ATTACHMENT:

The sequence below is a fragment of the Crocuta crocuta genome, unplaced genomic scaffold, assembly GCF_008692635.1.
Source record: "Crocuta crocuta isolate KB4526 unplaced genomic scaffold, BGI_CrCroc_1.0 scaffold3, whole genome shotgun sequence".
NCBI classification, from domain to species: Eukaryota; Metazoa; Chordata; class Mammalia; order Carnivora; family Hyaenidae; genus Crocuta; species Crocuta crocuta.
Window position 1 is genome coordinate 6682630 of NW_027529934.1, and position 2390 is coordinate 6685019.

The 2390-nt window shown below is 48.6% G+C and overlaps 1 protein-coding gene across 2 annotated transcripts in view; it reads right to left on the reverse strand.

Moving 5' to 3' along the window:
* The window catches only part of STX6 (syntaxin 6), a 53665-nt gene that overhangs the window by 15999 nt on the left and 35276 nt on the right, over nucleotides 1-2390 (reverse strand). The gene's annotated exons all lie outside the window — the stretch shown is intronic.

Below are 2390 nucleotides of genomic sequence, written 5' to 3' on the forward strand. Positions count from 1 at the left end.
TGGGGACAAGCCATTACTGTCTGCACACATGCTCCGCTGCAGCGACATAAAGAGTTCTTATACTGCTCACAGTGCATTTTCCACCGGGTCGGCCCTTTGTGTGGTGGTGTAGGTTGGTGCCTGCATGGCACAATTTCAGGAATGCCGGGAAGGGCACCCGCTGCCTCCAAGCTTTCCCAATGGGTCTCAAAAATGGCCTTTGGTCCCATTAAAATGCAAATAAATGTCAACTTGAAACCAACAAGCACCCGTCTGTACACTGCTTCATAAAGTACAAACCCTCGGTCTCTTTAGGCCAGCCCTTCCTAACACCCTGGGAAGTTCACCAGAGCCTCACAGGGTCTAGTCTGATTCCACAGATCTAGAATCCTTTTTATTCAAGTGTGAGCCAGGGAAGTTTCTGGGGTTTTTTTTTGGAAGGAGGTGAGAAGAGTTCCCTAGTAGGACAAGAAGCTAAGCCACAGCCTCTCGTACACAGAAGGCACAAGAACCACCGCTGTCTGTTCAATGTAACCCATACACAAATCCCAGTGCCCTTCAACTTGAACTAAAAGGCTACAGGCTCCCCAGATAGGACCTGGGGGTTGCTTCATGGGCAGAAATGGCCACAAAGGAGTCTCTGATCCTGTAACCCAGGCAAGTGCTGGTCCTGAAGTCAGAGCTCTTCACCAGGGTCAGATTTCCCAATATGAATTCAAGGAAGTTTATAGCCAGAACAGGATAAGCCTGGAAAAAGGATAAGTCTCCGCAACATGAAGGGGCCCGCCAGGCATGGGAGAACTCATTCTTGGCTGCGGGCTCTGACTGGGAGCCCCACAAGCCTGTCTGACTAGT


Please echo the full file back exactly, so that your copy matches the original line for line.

The sequence below is a fragment of the Crocuta crocuta genome, unplaced genomic scaffold, assembly GCF_008692635.1.
Source record: "Crocuta crocuta isolate KB4526 unplaced genomic scaffold, BGI_CrCroc_1.0 scaffold3, whole genome shotgun sequence".
NCBI classification, from domain to species: Eukaryota; Metazoa; Chordata; class Mammalia; order Carnivora; family Hyaenidae; genus Crocuta; species Crocuta crocuta.
Window position 1 is genome coordinate 6682630 of NW_027529934.1, and position 2390 is coordinate 6685019.

The 2390-nt window shown below is 48.6% G+C and overlaps 1 protein-coding gene across 2 annotated transcripts in view; it reads right to left on the reverse strand.

Moving 5' to 3' along the window:
* The window catches only part of STX6 (syntaxin 6), a 53665-nt gene that overhangs the window by 15999 nt on the left and 35276 nt on the right, over nucleotides 1-2390 (reverse strand). The gene's annotated exons all lie outside the window — the stretch shown is intronic.

Below are 2390 nucleotides of genomic sequence, written 5' to 3' on the forward strand. Positions count from 1 at the left end.
TGGGGACAAGCCATTACTGTCTGCACACATGCTCCGCTGCAGCGACATAAAGAGTTCTTATACTGCTCACAGTGCATTTTCCACCGGGTCGGCCCTTTGTGTGGTGGTGTAGGTTGGTGCCTGCATGGCACAATTTCAGGAATGCCGGGAAGGGCACCCGCTGCCTCCAAGCTTTCCCAATGGGTCTCAAAAATGGCCTTTGGTCCCATTAAAATGCAAATAAATGTCAACTTGAAACCAACAAGCACCCGTCTGTACACTGCTTCATAAAGTACAAACCCTCGGTCTCTTTAGGCCAGCCCTTCCTAACACCCTGGGAAGTTCACCAGAGCCTCACAGGGTCTAGTCTGATTCCACAGATCTAGAATCCTTTTTATTCAAGTGTGAGCCAGGGAAGTTTCTGGGGTTTTTTTTTGGAAGGAGGTGAGAAGAGTTCCCTAGTAGGACAAGAAGCTAAGCCACAGCCTCTCGTACACAGAAGGCACAAGAACCACCGCTGTCTGTTCAATGTAACCCATACACAAATCCCAGTGCCCTTCAACTTGAACTAAAAGGCTACAGGCTCCCCAGATAGGACCTGGGGGTTGCTTCATGGGCAGAAATGGCCACAAAGGAGTCTCTGATCCTGTAACCCAGGCAAGTGCTGGTCCTGAAGTCAGAGCTCTTCACCAGGGTCAGATTTCCCAATATGAATTCAAGGAAGTTTATAGCCAGAACAGGATAAGCCTGGAAAAAGGATAAGTCTCCGCAACATGAAGGGGCCCGCCAGGCATGGGAGAACTCATTCTTGGCTGCGGGCTCTGACTGGGAGCCCCACAAGCCTGTCTGACTAGT